Rare Book & Manuscript Library

William F. Claire Collection on Mark Van Doren, 1940-1987

Series II: Manuscripts

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Box 1 Folder 17 Booth, Phillip. "These Men"; (for M. V. D)

(Autograph Manuscript Signed. (1999). 21 lines in the author's holograph on a single 8-1/2 x 11 in. sheet. A fine copy. This poem, to Mark Van Doren was supposed to have been published in the "Voyages" Mark Van Doren issue but arrived too late to be included. Not sure if it has been published)

Box 1 Folder 21 Brubeck, David Warren (Dave), Jazz pianist and composer. MS: "How Praise A World"

(Two pages on quarto musical composition paper, text and music written in pencil. (ca 1973). Not signed.

This puts to music the first stanza of the poem by Mark Van Doren. The first page of this was reprinted in the 1973 Mark Van Doren tribute issue of the magazine "Voyages" . The piece was performed by Brubeck at the memorial service for Mark Van Doren in New York City)

Box 1 Folder 18 Lax, Robert. "for Mark"; Autograph Manuscript (unsigned), ca. 1973

(17 lines in holograph on a PAX magazine stationary.

A poem that was probably written for the Mark Van Doren issue of "Voyages" but did appear there. Unpublished? A convert to Roman Catholicism, the American poet Robert Lax (1915-2000), was a friend of the Trappist monk and author Thomas Merton. A student of Mark Van Doren, he and Thomas Merton were also influenced by their friend Ad Reinhardt. In his later years Robert Lax chose to live as a hermit on the island of Patmos in Greece where, in a quest for simplicity, he became a leading figure in literary minimalism)

Box 1 Folder 19 Lax, Robert. "Mark the teacher"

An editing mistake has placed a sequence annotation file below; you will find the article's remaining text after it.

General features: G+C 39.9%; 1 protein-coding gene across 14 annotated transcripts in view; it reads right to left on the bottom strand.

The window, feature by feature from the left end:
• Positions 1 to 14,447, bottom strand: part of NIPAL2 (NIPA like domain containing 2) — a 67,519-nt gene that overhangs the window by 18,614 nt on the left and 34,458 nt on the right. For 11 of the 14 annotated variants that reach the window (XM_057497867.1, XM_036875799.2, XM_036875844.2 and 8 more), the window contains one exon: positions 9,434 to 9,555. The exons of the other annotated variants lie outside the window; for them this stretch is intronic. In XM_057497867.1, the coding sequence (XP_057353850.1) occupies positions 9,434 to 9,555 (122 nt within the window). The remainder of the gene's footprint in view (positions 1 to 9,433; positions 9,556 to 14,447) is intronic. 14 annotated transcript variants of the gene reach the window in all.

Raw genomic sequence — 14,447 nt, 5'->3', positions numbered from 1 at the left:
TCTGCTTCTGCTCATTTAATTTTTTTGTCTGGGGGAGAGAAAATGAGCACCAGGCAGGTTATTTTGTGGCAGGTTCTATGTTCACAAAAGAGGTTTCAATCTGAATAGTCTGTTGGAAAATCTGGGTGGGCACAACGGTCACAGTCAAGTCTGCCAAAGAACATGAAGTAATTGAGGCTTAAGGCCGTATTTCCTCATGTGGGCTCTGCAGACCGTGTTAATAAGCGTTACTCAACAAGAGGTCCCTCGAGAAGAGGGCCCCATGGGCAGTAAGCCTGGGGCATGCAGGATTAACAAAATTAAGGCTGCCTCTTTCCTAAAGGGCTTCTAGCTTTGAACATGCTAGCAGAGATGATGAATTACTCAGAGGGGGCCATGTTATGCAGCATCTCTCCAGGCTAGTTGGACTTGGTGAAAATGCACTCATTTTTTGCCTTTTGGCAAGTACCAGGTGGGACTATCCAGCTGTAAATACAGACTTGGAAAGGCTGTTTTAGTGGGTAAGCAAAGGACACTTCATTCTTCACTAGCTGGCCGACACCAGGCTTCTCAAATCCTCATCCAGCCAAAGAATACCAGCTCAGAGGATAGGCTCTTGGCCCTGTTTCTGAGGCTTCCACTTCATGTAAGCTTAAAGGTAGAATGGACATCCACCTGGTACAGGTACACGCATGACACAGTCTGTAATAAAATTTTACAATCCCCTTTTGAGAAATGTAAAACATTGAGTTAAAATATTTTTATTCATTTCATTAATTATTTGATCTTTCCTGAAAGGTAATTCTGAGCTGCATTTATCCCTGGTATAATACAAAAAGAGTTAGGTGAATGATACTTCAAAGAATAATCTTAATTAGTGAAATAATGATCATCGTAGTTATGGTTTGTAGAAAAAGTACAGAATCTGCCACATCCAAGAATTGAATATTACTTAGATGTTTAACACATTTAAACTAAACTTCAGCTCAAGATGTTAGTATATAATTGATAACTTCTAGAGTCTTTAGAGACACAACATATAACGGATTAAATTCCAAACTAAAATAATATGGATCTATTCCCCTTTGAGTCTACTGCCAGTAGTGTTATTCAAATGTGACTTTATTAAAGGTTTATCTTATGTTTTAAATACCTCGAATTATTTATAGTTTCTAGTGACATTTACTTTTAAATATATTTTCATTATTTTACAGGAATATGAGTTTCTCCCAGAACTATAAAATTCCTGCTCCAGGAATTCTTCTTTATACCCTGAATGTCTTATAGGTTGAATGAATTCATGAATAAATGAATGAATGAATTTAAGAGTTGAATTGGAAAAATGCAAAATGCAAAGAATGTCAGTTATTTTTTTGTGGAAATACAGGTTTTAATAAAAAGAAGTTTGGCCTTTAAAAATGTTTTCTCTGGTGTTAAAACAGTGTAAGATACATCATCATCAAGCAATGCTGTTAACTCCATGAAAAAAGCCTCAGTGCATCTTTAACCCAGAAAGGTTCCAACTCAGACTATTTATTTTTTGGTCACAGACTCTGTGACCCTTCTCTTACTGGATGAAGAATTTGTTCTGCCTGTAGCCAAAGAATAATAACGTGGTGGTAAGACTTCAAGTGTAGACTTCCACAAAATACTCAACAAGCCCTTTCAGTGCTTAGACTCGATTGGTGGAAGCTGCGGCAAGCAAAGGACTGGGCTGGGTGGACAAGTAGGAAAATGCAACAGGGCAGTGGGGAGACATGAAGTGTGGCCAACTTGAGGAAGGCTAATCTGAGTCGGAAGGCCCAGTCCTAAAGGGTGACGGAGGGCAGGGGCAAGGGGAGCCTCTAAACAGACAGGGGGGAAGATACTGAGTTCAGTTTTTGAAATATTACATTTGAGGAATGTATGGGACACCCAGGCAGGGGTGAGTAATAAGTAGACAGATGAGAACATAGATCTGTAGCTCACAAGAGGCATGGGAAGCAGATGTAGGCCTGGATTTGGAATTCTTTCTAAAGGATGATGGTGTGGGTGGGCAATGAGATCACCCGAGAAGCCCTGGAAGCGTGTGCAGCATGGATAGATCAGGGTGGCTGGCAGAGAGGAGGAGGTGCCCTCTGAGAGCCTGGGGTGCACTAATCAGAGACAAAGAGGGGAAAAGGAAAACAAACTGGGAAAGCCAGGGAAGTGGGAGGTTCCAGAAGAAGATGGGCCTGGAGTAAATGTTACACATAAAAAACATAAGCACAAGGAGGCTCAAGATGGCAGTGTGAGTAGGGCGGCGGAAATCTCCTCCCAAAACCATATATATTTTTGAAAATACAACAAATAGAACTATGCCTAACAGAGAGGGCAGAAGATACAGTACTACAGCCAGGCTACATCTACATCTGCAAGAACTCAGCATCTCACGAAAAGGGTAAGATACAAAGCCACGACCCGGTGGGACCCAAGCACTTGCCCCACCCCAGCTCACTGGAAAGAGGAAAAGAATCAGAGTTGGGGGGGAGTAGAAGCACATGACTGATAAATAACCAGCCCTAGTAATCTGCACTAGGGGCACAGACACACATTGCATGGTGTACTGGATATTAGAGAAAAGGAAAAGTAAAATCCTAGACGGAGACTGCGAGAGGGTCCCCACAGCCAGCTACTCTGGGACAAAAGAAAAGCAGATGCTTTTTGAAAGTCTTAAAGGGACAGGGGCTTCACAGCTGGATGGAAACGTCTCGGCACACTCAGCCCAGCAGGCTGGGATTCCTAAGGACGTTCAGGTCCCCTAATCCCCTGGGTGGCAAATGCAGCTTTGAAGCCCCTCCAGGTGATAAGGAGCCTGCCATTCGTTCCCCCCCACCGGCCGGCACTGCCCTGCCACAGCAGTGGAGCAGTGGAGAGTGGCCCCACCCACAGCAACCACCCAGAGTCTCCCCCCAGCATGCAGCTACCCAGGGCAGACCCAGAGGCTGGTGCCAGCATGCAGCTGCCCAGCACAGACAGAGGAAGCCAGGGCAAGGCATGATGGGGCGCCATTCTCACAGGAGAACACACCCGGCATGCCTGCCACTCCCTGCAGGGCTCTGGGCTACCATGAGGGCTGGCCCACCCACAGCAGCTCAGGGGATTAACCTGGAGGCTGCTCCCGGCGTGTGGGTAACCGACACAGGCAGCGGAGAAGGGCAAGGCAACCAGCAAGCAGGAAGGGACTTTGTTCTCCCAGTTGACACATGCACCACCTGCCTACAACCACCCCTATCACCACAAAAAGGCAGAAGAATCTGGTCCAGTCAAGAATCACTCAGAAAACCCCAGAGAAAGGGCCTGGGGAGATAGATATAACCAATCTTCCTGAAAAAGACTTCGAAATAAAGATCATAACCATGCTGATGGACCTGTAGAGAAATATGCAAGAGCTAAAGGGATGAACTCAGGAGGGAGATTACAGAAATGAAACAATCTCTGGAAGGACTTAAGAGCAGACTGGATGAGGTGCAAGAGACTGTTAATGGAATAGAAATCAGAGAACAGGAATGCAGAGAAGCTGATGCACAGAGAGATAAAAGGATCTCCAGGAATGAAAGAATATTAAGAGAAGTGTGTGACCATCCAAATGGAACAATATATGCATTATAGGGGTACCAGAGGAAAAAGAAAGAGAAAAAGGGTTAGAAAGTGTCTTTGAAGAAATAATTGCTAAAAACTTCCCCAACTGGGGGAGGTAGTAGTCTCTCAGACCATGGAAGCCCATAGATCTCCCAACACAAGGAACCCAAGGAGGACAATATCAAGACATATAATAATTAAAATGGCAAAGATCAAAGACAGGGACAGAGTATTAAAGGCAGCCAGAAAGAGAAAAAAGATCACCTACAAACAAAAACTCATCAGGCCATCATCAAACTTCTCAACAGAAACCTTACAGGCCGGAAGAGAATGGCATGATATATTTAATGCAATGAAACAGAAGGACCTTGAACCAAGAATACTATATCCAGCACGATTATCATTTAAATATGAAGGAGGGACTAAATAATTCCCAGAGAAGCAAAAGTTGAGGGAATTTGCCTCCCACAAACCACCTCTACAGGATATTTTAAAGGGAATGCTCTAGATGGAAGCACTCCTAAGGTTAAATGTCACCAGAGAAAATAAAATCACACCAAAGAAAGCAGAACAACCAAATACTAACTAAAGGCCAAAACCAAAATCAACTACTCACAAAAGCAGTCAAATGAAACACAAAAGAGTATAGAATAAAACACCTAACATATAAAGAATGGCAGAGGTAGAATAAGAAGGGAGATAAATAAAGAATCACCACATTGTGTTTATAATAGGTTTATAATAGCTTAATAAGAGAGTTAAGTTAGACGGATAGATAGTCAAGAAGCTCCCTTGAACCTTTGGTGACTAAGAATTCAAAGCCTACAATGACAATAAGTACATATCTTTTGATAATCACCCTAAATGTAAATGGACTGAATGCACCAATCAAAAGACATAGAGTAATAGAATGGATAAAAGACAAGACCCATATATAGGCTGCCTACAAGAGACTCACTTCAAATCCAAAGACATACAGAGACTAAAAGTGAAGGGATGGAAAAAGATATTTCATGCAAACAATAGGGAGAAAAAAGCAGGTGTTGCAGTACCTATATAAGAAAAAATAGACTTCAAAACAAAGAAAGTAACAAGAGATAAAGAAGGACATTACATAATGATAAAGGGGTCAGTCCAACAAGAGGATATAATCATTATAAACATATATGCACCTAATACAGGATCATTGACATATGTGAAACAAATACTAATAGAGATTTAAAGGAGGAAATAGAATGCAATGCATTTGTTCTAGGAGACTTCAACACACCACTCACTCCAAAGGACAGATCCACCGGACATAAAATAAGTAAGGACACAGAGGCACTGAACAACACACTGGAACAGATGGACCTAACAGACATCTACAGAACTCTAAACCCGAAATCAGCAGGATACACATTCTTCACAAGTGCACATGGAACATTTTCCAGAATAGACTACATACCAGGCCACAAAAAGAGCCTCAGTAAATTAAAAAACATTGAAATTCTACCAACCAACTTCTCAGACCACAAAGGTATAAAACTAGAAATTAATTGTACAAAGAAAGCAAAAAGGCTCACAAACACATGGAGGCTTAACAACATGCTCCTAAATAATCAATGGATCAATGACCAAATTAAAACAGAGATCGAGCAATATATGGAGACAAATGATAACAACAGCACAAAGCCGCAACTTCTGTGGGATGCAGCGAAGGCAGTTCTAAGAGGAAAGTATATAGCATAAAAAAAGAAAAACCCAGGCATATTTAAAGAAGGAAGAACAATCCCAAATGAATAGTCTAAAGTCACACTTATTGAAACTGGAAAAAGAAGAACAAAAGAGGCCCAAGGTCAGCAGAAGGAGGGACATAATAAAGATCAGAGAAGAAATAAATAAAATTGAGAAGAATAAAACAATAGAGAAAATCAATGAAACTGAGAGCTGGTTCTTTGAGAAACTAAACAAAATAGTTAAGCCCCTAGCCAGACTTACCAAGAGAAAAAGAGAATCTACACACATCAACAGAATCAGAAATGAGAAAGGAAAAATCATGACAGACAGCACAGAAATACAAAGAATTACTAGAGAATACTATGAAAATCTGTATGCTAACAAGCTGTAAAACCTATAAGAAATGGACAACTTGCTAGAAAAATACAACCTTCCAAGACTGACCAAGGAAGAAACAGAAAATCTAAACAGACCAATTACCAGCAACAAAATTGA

(Typed Manuscript (unsigned).17 lines (Page 3 only, edges of sheet chipped))

Box 1 Folder 20 Lax, Robert. "Why be Cause ..."

(Autograph Manuscript (unsigned). (ca 1973). 15 lines in holograph on this paper. This poem that was written for the Mark Van Doren issue of "Voyages" (Issue 14/15, 1973) and appeared on page 48)

Box 1 Folder 23 Tagliabue, John "Continuing a Spiritual Habit"

(Typed poem: 13 lines (December 14, 1972-thinking of my great teacher Mark Van Doren))

Box 1 Folder 22 Tate, Allen. TMS, Mark Was My Friend: 1924-1972

(1 page with holograph title, some ink corrections in the text. [ca 1973]. 19 lines, with 3 ink corrections.

Accompanied by a holograph note, in full: "3/22/73 | Dear Bill | Here's the review, with | a brief introduction | There will be many | pages about Mark in the | book I am writing. | yrs. | A. T." These were directed to editor and poet William Claire whose magazine "Voyages" published a tribute issue to Mark Van Doren in 1973. The Manuscript here listed was printed on page 23 of the special issue and was followed by a reprinting of Tate's review of "Very Much At Ease in Formal Attire" Van Doren's collected poems. The two pieces are here offered together